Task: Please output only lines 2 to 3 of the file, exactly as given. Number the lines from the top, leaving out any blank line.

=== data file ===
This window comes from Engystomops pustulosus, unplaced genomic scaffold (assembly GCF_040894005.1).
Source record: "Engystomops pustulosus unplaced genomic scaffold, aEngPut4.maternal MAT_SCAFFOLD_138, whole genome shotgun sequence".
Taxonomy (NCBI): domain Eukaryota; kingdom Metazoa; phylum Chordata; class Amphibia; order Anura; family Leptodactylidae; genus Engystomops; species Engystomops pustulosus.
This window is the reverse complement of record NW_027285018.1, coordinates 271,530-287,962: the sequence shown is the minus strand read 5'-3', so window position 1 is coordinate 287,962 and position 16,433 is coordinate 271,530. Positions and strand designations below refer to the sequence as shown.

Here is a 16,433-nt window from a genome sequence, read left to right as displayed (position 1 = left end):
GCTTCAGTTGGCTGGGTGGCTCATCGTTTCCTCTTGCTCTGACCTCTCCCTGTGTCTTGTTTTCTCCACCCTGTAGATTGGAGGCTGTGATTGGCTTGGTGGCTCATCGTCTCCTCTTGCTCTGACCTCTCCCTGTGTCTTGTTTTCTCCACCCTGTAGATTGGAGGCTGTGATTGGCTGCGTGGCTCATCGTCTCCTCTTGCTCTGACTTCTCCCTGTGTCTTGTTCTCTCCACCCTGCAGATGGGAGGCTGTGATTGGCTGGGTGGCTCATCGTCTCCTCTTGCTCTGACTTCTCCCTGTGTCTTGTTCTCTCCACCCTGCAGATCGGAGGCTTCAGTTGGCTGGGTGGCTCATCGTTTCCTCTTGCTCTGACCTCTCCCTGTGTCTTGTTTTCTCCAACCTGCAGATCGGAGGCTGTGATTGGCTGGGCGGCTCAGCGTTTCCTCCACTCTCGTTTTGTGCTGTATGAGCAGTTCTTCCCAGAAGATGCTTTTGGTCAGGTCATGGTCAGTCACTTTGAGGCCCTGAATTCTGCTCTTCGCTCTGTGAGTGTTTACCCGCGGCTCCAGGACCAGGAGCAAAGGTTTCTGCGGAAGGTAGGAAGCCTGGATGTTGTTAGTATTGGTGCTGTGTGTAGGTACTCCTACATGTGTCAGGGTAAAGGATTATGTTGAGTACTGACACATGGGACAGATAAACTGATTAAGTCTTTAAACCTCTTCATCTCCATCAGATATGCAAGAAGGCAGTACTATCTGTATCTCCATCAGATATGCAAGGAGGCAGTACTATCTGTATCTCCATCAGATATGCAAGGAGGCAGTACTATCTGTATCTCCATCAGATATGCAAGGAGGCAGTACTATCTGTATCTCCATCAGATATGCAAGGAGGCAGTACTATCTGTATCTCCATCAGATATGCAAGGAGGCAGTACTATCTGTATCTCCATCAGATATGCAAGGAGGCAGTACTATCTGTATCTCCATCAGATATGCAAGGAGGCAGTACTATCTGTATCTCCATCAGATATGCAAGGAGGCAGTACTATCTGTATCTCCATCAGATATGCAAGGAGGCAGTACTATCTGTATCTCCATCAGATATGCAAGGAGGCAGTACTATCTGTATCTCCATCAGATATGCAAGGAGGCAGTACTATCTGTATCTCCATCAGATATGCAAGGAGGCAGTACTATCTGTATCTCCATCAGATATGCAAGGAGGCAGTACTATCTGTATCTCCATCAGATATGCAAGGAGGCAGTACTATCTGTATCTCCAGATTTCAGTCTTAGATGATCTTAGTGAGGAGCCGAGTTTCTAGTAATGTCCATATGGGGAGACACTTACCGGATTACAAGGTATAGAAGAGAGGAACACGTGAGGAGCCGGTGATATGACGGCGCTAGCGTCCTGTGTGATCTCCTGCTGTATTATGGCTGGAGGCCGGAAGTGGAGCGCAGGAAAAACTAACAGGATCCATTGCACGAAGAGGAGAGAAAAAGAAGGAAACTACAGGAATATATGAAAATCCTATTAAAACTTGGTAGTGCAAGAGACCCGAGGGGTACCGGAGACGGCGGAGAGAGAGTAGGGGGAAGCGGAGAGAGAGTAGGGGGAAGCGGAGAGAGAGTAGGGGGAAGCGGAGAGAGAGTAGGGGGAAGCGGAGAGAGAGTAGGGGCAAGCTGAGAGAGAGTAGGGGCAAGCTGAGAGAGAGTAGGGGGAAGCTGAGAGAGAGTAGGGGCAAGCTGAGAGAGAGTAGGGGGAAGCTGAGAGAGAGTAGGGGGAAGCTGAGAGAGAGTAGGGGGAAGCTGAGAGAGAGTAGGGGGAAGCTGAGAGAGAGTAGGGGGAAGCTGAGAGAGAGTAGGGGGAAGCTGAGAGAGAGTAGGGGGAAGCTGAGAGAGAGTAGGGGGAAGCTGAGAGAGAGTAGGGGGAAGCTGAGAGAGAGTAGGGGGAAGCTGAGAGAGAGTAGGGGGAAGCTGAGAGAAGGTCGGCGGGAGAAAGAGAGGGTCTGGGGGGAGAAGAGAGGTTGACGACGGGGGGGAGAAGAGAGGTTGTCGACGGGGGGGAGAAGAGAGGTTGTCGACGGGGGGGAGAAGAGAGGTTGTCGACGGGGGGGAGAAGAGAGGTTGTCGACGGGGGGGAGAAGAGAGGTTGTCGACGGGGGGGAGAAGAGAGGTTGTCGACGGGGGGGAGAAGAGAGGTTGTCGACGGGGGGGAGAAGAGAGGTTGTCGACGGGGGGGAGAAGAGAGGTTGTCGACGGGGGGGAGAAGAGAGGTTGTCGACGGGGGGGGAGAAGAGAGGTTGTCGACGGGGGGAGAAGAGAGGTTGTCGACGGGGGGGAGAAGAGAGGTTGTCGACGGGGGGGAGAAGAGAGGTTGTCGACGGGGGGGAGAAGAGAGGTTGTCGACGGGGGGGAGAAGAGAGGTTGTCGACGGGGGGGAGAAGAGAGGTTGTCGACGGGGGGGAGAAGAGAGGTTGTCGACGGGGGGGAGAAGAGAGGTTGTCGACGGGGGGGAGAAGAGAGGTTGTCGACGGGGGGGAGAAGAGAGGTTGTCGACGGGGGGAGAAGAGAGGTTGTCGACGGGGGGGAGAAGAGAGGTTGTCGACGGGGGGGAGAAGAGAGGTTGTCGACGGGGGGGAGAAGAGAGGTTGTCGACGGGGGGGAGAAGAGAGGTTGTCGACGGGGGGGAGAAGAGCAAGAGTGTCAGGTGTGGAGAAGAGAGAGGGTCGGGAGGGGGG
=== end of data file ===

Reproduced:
Source record: "Engystomops pustulosus unplaced genomic scaffold, aEngPut4.maternal MAT_SCAFFOLD_138, whole genome shotgun sequence".
Taxonomy (NCBI): domain Eukaryota; kingdom Metazoa; phylum Chordata; class Amphibia; order Anura; family Leptodactylidae; genus Engystomops; species Engystomops pustulosus.